University makes progress on faculty growth

Iowa State is making progress on President Steven Leath's pledge last fall to build both the number and the excellence of the university's faculty. Since then, 60 tenured or tenure-track faculty members accepted positions on campus for the 2013-14 academic year.

During his installation address last September, Leath shared his intent to bolster faculty recruitment, particularly in areas "critical to Iowa's economic future" -- the biological sciences, agriculture, physical sciences and engineering. He announced a first target of 200 additional tenured or tenure-track faculty. More than half of this year's hires are in these targeted fields.

In the last decade, the annual number of new tenure-track faculty has ranged from 45 to 100 new hires.

"Hiring faculty is a priority of our departments and colleges. I can't think of a situation here in which a college or department doesn't have that at the top of its 'to-do' list," said associate provost Dawn Bratsch-Prince. "I think we're all on the same page that we want to grow the faculty -- and in the right way. It's possibly a lifetime commitment we're making to a faculty member."

The office of the senior vice president and provost has the authority to hire tenured and tenure-track faculty members; hiring responsibility for non-tenure eligible faculty rests with college deans.

Bratsch-Prince offered some insight into the recruiting process and the variables in play:

Strong job market. Higher education has eased past the economic downturn of a few years ago and good jobs are more plentiful, she said. Strong universities are vying for the same pool of applicants, so there's more competition for the top candidates. During the lean years, there were more candidates than there were positions to fill.

Hiring to retain. "We want to hire the best-qualified people, those we believe will be successful and will stay at Iowa State," Bratsch-Prince said. She noted that several departments this year closed a search when they weren't able to hire their top candidates. "Their applicant pool wasn't as deep as they'd hoped for. They'll regroup and reopen the search when perhaps they can attract a more robust pool of candidates," she said.

It's cyclical. Iowa State always is in search mode, Bratsch-Prince said, and each discipline has its own hiring cycle. That cycle may be tied to specific conferences, at which interviews typically occur. The cycle might begin in September or January or April, depending on the discipline. Some departments succeed quickly with their searches; for others, it's a longer process.

Focus on humanities salaries. One of the university's initiatives this spring was to raise faculty salaries in the humanities to be more competitive with Iowa State's peer universities. Leath, senior vice president and provost Jonathan Wickert and Liberal Arts and Sciences dean Beate Schmittmann collectively put $450,000 into salaries and benefits for faculty in six departments: English, Greenlee School of Journalism and Communication, history, music and theatre, philosophy and religious studies, and world languages and cultures.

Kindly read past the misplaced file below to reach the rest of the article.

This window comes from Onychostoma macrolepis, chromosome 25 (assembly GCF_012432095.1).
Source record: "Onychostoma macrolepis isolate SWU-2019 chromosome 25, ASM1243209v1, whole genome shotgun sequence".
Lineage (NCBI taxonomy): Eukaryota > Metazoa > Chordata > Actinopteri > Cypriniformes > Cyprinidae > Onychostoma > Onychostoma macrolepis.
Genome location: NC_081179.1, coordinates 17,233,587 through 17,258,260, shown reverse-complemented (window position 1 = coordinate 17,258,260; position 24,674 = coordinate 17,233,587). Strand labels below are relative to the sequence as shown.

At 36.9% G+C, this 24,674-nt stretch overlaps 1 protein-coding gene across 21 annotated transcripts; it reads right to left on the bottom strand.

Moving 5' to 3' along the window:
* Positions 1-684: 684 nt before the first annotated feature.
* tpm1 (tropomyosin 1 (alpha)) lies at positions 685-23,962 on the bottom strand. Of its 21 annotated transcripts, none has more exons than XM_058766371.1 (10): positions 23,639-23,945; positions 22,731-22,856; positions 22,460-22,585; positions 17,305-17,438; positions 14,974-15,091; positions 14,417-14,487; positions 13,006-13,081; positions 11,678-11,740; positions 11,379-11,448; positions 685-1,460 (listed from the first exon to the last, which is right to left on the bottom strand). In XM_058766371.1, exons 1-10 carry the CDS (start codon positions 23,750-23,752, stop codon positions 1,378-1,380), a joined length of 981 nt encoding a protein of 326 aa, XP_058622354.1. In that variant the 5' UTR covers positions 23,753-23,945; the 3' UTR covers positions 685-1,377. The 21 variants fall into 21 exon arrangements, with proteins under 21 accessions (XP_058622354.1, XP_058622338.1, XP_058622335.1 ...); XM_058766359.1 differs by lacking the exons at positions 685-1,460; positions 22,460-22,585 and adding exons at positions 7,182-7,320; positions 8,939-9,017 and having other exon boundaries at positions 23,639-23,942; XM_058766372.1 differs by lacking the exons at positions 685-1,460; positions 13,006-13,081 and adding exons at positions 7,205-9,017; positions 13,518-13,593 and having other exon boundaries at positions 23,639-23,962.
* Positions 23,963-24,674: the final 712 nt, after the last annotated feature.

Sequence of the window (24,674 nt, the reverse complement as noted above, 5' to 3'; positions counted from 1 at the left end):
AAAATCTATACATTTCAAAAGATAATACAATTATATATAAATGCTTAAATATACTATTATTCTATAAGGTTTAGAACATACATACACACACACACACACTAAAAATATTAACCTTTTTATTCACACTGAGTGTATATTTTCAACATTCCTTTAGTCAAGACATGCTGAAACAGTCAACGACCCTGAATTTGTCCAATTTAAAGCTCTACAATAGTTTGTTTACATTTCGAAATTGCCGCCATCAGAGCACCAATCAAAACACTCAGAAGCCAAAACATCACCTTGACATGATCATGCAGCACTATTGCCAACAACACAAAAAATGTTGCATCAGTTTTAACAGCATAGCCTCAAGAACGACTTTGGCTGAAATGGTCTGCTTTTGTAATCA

"Salary is a concern at any university. The humanities faculty do teach a lot of our students and we want to keep the good faculty that we have," Bratsch-Prince said.

Beyond 200. Leath set a first target of 200 new faculty in his speech last fall. He also set a goal of increasing Iowa State's graduate student body by 2,000. "We're looking to increase our faculty numbers in those areas where we have strong or up-and-coming graduate programs," Bratsch-Prince said.

Investment in retention. "We can hire all the faculty in the world, but if we don't have an environment in which they can be successful, we'll lose them," Bratsch-Prince said. The provost office is investing money and time particularly in targeted professional development for early-career and mid-career faculty and for department chairs.

"That investment helps us keep the people we hire and create a community that's attractive to new hires, too," she said.

August 2012-August 2013: New tenure-track faculty by college

Departments with 2 or more hires

           Management (2)


           Architecture (2)


Veterinary Medicine
           Vet Clinical Sciences (2)


Human Sciences
           Apparel, Events, Hospitality Management (3)
           Human Development/Family Studies (4)


Agriculture and Life Sciences
           Agronomy (3)
           Sociology (2)


           Mechanical (4.5)
           Electrical/Computer (2)


Liberal Arts and Sciences
           Biochemistry, Biophysics, Molecular Biology (3)
           English (3)
           Computer Science (3)
           Philosophy/Religious Studies (2)
           Political Science (2)




* Reflects split appointment